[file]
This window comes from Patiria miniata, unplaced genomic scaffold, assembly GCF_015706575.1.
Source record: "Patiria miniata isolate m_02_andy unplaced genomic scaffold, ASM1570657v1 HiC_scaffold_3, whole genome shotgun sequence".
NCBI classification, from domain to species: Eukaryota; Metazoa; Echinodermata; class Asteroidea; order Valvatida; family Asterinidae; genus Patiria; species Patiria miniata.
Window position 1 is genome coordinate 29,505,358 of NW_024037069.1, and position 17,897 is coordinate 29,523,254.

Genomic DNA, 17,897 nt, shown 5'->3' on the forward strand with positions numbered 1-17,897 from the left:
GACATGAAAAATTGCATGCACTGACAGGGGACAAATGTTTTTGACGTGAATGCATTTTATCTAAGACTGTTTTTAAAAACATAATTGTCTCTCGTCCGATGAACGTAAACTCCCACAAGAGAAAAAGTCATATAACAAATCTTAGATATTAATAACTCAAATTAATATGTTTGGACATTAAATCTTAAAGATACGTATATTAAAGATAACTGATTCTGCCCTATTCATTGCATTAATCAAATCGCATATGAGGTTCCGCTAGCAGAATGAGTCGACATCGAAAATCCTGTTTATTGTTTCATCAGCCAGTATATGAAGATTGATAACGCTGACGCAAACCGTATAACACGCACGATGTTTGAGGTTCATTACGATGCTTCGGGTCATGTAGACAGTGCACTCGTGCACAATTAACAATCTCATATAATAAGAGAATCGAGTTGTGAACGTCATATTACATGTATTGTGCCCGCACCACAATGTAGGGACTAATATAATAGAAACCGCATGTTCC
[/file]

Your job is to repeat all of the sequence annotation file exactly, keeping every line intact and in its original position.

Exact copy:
This window comes from Patiria miniata, unplaced genomic scaffold, assembly GCF_015706575.1.
Source record: "Patiria miniata isolate m_02_andy unplaced genomic scaffold, ASM1570657v1 HiC_scaffold_3, whole genome shotgun sequence".
NCBI classification, from domain to species: Eukaryota; Metazoa; Echinodermata; class Asteroidea; order Valvatida; family Asterinidae; genus Patiria; species Patiria miniata.
Window position 1 is genome coordinate 29,505,358 of NW_024037069.1, and position 17,897 is coordinate 29,523,254.

Genomic DNA, 17,897 nt, shown 5'->3' on the forward strand with positions numbered 1-17,897 from the left:
GACATGAAAAATTGCATGCACTGACAGGGGACAAATGTTTTTGACGTGAATGCATTTTATCTAAGACTGTTTTTAAAAACATAATTGTCTCTCGTCCGATGAACGTAAACTCCCACAAGAGAAAAAGTCATATAACAAATCTTAGATATTAATAACTCAAATTAATATGTTTGGACATTAAATCTTAAAGATACGTATATTAAAGATAACTGATTCTGCCCTATTCATTGCATTAATCAAATCGCATATGAGGTTCCGCTAGCAGAATGAGTCGACATCGAAAATCCTGTTTATTGTTTCATCAGCCAGTATATGAAGATTGATAACGCTGACGCAAACCGTATAACACGCACGATGTTTGAGGTTCATTACGATGCTTCGGGTCATGTAGACAGTGCACTCGTGCACAATTAACAATCTCATATAATAAGAGAATCGAGTTGTGAACGTCATATTACATGTATTGTGCCCGCACCACAATGTAGGGACTAATATAATAGAAACCGCATGTTCC